Thanks everyone for your advice @Shastzi the way they discovered with our daughter was that she had surgery to fix her pallette the ENT on the after surgery check up went to check it and because of our concens of her gagging and choking at different times of day/night they did a swallow test where they used a camera that went through her nose FEEs. During the study food collected in her throat and he touched an area where a normal person would gag and she didn't. They then wanted to know how it affected her sleep. We are working with various specialists we are fortunate to live by a good children's hospital. I get impatient so wanted to know more sooner than later. I will be contacting some of the doctors tomorrow to see what we are going to do with this new information in connection with everything else. I did this early this morning because I couldn't go to sleep so I just went with the information that I could just read and type and wasn't wanting to go into all the nasty details just too tired to type it all.
The main reason I am worried because this result, a MRI, and the next two swallow test results will determine where we will go with my daughters treatment. She has a brain stem glioma (shown on earlier MRIs) which in most cases it has a high mortality rate but because she has NF1 the tumors are benign and grow at a very slow rate and may even just stop growing. If she doesn't have any major factors going on they would just keep an eye on it and do periodic MRIs. If major things are going on then they are going to do chemotherapy. With having NF the chemo they will use will make the tumor stop growing in a smaller amount it will actually shrink it. I promise I wasn't trying to keep anything back I was just too tired and emotionaly drained at 2:30 in the morning.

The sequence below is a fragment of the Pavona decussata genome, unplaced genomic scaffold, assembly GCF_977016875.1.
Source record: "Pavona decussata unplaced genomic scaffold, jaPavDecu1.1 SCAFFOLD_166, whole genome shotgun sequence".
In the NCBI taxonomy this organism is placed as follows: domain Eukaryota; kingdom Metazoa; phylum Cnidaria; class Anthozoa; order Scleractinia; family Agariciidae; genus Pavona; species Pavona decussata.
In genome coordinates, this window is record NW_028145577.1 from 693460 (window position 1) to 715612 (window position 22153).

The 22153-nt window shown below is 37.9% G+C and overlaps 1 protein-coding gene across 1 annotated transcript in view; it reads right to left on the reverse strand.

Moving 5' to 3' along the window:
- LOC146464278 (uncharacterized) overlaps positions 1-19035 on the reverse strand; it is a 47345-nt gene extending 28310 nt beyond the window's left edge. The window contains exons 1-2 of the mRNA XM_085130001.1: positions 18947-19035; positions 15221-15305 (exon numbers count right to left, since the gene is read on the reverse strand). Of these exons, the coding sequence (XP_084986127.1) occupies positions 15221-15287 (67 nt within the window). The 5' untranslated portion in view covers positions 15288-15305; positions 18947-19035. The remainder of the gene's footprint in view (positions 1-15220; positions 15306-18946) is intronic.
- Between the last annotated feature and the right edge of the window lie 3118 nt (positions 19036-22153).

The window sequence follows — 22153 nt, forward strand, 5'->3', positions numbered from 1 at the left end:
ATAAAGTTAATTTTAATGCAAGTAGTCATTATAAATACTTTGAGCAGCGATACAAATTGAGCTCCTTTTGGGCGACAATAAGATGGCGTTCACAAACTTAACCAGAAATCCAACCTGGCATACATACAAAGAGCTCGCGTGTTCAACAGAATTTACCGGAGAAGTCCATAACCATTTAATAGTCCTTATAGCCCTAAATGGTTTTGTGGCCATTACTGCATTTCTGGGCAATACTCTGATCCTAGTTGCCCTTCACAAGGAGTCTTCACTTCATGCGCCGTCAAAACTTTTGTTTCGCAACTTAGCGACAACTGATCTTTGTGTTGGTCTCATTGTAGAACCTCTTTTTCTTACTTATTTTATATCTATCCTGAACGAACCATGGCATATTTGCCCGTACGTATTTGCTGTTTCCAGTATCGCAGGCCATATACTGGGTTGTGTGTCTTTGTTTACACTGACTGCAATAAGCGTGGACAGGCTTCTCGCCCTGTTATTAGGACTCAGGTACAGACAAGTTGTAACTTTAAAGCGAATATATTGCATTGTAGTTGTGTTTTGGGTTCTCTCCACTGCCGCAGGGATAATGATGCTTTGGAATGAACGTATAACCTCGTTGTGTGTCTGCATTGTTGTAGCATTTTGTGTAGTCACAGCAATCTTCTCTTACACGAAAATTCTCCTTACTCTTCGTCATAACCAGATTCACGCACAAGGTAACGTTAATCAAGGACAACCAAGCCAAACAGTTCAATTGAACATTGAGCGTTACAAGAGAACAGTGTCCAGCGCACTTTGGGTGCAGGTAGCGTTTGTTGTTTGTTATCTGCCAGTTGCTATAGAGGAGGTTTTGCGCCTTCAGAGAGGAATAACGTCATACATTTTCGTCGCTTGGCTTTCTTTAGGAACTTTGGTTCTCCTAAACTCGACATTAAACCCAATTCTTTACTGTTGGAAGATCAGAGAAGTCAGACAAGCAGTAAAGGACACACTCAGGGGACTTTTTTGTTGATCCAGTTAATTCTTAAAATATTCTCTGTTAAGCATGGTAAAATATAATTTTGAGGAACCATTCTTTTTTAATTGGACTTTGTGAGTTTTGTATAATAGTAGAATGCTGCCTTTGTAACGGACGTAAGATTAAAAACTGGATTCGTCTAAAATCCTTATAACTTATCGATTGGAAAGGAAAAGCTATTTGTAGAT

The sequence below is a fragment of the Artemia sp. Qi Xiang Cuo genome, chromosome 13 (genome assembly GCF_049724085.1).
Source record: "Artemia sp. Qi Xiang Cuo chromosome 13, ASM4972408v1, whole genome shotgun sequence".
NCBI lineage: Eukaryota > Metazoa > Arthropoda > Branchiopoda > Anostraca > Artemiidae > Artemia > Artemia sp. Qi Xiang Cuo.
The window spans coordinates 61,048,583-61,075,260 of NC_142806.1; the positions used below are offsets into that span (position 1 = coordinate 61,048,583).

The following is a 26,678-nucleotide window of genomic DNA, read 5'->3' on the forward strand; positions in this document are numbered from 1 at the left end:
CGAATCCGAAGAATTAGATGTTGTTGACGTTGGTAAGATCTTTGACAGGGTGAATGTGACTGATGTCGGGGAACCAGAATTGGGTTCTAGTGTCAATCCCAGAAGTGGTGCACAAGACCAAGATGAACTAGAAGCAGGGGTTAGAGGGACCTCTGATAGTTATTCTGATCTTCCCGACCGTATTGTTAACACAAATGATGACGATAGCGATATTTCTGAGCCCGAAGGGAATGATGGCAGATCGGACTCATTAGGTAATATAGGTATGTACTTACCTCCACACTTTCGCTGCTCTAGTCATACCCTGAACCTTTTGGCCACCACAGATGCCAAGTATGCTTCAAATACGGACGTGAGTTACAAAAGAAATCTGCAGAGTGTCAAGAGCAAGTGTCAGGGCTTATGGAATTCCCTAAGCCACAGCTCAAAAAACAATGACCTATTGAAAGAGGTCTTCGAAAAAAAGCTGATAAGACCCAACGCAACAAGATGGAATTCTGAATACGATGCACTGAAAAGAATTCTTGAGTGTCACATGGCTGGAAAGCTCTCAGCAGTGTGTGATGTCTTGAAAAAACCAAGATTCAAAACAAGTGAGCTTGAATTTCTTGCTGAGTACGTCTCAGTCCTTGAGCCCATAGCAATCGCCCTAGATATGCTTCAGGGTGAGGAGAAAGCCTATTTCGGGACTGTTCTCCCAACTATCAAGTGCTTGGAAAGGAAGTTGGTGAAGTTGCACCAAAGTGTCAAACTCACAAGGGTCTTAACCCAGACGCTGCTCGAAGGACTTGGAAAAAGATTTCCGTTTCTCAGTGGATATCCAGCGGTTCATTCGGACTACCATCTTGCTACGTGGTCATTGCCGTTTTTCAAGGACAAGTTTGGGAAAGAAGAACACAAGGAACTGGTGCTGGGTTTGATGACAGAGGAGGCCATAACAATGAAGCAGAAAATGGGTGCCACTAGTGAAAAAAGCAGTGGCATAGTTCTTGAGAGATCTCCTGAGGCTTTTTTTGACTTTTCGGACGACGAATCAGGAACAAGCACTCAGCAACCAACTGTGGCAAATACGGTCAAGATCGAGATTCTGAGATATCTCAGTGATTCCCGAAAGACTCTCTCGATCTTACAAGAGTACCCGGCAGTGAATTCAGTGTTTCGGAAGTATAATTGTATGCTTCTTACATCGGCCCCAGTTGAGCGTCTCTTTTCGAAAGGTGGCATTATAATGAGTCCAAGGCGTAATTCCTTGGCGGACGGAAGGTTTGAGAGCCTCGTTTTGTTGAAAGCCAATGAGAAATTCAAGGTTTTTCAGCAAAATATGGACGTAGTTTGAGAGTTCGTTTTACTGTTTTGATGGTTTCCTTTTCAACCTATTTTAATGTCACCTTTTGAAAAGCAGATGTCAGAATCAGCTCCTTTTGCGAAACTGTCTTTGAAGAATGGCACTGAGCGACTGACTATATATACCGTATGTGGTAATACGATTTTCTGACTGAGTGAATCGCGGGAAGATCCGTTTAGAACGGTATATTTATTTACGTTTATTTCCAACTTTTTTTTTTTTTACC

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RE: Questions about sleep study
Oh wow....
As far as Moms go, the only thing you may be missing is a cape.

Hang in there and keep on keepin' on!
(like my signature says)

Cheers, best of luck & don't forget to take care of yourself too!

"With ordinary talent and extraordinary perseverance, all things are attainable." - Thomas Foxwell Buxton